But what’s funny about that scene — what had me grinning — is the response of the person across the bed from Hathaway. After listening to her tearful rant, this person has had enough: Don’t you dare blame yourself or your career! Actually, the interruption begins, ‘‘I hate to be the feminist, of the two of us. … ’’ Hate to be because the person on the other side of the bed isn’t Judy Greer or Brie Larson. It’s not Meryl Streep or Susan Sarandon. It’s someone not far from the last person who comes to mind when you think ‘‘soul-baring bestie.’’ It’s Robert freaking De Niro, portrayer of psychos, savages and grouches no more.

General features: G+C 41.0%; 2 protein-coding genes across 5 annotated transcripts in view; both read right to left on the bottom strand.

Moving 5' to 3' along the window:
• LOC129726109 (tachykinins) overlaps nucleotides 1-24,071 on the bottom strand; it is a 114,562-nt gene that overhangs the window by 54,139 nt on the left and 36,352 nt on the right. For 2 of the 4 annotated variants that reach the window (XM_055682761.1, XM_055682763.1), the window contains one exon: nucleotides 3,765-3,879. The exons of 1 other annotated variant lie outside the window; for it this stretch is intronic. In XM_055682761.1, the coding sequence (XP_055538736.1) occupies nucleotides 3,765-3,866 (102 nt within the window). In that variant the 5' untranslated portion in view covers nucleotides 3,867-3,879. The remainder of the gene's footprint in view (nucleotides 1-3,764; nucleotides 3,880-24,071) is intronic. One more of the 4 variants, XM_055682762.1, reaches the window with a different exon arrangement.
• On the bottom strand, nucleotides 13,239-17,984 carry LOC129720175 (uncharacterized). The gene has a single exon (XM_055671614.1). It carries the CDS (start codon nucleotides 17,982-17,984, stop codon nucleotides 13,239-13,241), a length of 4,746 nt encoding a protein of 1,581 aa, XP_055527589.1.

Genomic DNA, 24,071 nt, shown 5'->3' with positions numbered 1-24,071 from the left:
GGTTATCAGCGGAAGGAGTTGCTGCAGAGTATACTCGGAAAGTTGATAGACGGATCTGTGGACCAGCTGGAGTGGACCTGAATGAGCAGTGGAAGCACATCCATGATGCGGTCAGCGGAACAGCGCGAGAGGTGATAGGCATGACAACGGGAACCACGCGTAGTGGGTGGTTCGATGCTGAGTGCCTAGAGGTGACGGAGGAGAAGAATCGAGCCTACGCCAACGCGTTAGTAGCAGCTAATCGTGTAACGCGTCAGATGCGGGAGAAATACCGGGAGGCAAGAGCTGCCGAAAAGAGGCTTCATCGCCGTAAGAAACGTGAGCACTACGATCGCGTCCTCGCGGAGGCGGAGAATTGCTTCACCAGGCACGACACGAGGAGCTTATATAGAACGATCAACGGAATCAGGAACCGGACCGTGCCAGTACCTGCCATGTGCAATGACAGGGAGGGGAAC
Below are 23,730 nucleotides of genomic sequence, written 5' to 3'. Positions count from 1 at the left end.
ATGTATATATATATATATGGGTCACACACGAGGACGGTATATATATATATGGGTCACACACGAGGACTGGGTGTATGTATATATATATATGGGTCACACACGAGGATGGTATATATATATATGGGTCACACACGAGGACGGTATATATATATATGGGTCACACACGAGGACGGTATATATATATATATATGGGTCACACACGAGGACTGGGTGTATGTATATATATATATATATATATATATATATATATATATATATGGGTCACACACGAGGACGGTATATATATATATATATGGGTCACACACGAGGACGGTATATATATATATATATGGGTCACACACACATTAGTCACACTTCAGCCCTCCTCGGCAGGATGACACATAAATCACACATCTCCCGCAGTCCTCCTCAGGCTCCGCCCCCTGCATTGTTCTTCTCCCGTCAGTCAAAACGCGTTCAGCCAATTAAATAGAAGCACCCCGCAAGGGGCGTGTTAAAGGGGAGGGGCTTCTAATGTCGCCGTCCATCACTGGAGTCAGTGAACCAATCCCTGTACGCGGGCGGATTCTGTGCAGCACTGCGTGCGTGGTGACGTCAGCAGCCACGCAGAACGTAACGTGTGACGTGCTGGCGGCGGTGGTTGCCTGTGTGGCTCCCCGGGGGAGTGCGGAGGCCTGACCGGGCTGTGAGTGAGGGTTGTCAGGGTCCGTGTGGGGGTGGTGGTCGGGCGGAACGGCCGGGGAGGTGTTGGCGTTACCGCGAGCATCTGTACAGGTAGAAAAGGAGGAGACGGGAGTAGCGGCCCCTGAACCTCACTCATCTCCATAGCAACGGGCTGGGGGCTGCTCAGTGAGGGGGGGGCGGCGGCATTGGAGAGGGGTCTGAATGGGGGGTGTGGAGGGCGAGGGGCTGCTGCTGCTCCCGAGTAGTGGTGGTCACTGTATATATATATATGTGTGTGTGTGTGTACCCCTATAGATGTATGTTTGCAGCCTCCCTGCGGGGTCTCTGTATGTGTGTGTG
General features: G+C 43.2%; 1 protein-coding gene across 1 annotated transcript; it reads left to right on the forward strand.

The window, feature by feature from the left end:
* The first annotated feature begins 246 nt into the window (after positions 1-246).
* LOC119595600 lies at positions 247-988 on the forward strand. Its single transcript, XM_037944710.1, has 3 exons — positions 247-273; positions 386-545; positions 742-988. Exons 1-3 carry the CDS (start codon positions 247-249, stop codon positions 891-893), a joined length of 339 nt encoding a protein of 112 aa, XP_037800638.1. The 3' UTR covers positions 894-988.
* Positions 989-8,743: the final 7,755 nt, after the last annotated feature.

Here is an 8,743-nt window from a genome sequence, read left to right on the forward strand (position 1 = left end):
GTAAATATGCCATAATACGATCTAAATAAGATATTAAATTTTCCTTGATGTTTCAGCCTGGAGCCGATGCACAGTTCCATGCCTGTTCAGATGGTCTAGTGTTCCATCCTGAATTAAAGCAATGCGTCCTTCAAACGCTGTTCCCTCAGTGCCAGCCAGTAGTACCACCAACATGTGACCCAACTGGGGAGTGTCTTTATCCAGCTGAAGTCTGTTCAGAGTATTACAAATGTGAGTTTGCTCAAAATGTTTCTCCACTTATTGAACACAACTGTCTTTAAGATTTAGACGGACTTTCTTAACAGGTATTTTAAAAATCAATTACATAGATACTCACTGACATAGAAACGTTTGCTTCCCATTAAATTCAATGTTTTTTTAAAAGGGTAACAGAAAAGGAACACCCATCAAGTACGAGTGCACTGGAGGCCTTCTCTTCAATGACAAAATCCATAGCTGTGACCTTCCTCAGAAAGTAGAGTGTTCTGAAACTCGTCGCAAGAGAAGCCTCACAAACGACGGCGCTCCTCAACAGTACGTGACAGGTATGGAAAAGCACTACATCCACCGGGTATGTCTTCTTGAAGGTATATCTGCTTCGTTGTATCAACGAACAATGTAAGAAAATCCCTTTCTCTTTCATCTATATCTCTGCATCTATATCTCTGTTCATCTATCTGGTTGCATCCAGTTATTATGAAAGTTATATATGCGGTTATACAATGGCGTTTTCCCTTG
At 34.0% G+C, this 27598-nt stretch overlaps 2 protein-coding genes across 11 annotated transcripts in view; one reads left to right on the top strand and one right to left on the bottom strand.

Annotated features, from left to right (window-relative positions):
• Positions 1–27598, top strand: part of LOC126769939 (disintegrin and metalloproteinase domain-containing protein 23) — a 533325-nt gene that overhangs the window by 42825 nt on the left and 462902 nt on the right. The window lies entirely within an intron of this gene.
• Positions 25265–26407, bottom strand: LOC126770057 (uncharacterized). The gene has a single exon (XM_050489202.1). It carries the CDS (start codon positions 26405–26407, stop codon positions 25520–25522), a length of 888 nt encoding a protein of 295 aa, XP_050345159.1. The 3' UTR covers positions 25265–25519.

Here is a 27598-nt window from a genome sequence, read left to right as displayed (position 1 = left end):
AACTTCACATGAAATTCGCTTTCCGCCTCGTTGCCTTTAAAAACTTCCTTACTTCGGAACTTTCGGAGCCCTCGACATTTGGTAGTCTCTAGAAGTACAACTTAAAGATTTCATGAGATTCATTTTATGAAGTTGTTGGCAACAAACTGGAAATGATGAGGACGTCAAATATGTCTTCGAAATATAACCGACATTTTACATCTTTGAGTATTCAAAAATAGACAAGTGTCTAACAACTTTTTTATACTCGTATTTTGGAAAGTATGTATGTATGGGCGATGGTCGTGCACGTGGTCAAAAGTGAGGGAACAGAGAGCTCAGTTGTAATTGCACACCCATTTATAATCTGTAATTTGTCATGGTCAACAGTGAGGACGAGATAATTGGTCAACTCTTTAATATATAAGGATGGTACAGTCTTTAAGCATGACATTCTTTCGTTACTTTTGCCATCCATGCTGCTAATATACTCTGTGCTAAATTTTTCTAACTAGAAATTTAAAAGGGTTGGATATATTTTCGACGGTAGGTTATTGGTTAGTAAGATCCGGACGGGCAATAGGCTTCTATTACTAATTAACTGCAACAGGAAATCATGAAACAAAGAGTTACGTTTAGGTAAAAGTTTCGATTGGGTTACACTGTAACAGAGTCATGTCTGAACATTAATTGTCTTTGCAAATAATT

On that bed with Hathaway, as her 70-year-old intern, he’s not Travis Bickle or the human wall of intolerance from those Focker movies. He’s Lena Dunham. The attentiveness and stern feminism coming out of his mouth are where the comedy is. And while it’s perfectly obvious what Meyers is doing to De Niro — girlfriending him — that doesn’t make the overhaul any less effective. The whole movie is about the subtle and obvious ways in which men have been overly sensitized and women made self-estranged through breadwinning. It’s both a plaint against the present and a pining for the past, but also an acceptance that we are where we are…